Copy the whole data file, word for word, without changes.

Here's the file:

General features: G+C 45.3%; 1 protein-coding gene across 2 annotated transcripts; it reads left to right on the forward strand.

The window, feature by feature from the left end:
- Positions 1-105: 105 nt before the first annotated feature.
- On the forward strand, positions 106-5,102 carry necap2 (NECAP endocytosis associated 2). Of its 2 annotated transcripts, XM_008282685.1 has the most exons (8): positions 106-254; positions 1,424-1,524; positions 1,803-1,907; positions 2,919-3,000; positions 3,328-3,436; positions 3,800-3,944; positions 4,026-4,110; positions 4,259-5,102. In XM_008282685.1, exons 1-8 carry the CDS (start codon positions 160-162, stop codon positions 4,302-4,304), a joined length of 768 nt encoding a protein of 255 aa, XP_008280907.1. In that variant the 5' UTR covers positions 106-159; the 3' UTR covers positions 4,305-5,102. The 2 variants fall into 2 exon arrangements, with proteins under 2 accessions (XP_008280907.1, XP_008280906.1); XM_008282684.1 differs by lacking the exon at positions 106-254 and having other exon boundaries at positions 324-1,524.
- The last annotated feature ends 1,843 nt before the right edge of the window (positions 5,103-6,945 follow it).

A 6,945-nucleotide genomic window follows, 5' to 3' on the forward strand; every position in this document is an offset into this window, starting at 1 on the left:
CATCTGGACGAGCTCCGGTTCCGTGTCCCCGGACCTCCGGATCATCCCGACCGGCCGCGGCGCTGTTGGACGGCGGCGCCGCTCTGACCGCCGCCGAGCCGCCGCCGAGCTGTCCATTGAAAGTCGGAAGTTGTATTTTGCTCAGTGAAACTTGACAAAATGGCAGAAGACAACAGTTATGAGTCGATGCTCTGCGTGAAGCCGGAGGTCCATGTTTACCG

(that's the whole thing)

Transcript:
General features: G+C 45.3%; 1 protein-coding gene across 2 annotated transcripts; it reads left to right on the forward strand.

The window, feature by feature from the left end:
- Positions 1-105: 105 nt before the first annotated feature.
- On the forward strand, positions 106-5,102 carry necap2 (NECAP endocytosis associated 2). Of its 2 annotated transcripts, XM_008282685.1 has the most exons (8): positions 106-254; positions 1,424-1,524; positions 1,803-1,907; positions 2,919-3,000; positions 3,328-3,436; positions 3,800-3,944; positions 4,026-4,110; positions 4,259-5,102. In XM_008282685.1, exons 1-8 carry the CDS (start codon positions 160-162, stop codon positions 4,302-4,304), a joined length of 768 nt encoding a protein of 255 aa, XP_008280907.1. In that variant the 5' UTR covers positions 106-159; the 3' UTR covers positions 4,305-5,102. The 2 variants fall into 2 exon arrangements, with proteins under 2 accessions (XP_008280907.1, XP_008280906.1); XM_008282684.1 differs by lacking the exon at positions 106-254 and having other exon boundaries at positions 324-1,524.
- The last annotated feature ends 1,843 nt before the right edge of the window (positions 5,103-6,945 follow it).

A 6,945-nucleotide genomic window follows, 5' to 3' on the forward strand; every position in this document is an offset into this window, starting at 1 on the left:
CATCTGGACGAGCTCCGGTTCCGTGTCCCCGGACCTCCGGATCATCCCGACCGGCCGCGGCGCTGTTGGACGGCGGCGCCGCTCTGACCGCCGCCGAGCCGCCGCCGAGCTGTCCATTGAAAGTCGGAAGTTGTATTTTGCTCAGTGAAACTTGACAAAATGGCAGAAGACAACAGTTATGAGTCGATGCTCTGCGTGAAGCCGGAGGTCCATGTTTACCG